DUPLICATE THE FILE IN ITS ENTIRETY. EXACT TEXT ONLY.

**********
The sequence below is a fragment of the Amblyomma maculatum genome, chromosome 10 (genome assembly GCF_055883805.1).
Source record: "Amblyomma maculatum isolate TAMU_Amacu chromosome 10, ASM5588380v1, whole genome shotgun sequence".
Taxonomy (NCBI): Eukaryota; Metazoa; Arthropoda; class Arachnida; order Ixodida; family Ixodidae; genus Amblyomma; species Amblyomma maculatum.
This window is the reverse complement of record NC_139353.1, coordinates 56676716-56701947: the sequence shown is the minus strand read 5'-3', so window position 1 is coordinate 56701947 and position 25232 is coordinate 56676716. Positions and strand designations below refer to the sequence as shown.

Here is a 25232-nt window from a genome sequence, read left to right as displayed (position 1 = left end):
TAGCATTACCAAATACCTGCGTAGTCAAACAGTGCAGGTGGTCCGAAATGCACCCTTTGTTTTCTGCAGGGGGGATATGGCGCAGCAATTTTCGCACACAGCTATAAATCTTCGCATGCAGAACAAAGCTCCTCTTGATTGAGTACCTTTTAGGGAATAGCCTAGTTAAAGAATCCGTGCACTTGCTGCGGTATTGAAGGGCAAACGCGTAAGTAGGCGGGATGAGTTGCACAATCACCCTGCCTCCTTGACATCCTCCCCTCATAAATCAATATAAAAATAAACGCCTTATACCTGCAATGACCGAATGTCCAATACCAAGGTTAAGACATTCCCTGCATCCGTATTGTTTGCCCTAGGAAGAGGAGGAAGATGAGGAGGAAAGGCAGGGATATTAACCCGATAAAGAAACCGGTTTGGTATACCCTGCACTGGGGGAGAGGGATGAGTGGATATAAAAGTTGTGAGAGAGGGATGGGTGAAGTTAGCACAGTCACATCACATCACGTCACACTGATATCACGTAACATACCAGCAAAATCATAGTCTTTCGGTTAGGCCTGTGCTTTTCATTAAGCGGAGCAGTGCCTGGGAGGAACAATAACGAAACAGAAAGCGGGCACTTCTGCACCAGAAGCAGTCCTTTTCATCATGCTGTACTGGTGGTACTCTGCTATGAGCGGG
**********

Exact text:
The sequence below is a fragment of the Amblyomma maculatum genome, chromosome 10 (genome assembly GCF_055883805.1).
Source record: "Amblyomma maculatum isolate TAMU_Amacu chromosome 10, ASM5588380v1, whole genome shotgun sequence".
Taxonomy (NCBI): Eukaryota; Metazoa; Arthropoda; class Arachnida; order Ixodida; family Ixodidae; genus Amblyomma; species Amblyomma maculatum.
This window is the reverse complement of record NC_139353.1, coordinates 56676716-56701947: the sequence shown is the minus strand read 5'-3', so window position 1 is coordinate 56701947 and position 25232 is coordinate 56676716. Positions and strand designations below refer to the sequence as shown.

Here is a 25232-nt window from a genome sequence, read left to right as displayed (position 1 = left end):
TAGCATTACCAAATACCTGCGTAGTCAAACAGTGCAGGTGGTCCGAAATGCACCCTTTGTTTTCTGCAGGGGGGATATGGCGCAGCAATTTTCGCACACAGCTATAAATCTTCGCATGCAGAACAAAGCTCCTCTTGATTGAGTACCTTTTAGGGAATAGCCTAGTTAAAGAATCCGTGCACTTGCTGCGGTATTGAAGGGCAAACGCGTAAGTAGGCGGGATGAGTTGCACAATCACCCTGCCTCCTTGACATCCTCCCCTCATAAATCAATATAAAAATAAACGCCTTATACCTGCAATGACCGAATGTCCAATACCAAGGTTAAGACATTCCCTGCATCCGTATTGTTTGCCCTAGGAAGAGGAGGAAGATGAGGAGGAAAGGCAGGGATATTAACCCGATAAAGAAACCGGTTTGGTATACCCTGCACTGGGGGAGAGGGATGAGTGGATATAAAAGTTGTGAGAGAGGGATGGGTGAAGTTAGCACAGTCACATCACATCACGTCACACTGATATCACGTAACATACCAGCAAAATCATAGTCTTTCGGTTAGGCCTGTGCTTTTCATTAAGCGGAGCAGTGCCTGGGAGGAACAATAACGAAACAGAAAGCGGGCACTTCTGCACCAGAAGCAGTCCTTTTCATCATGCTGTACTGGTGGTACTCTGCTATGAGCGGG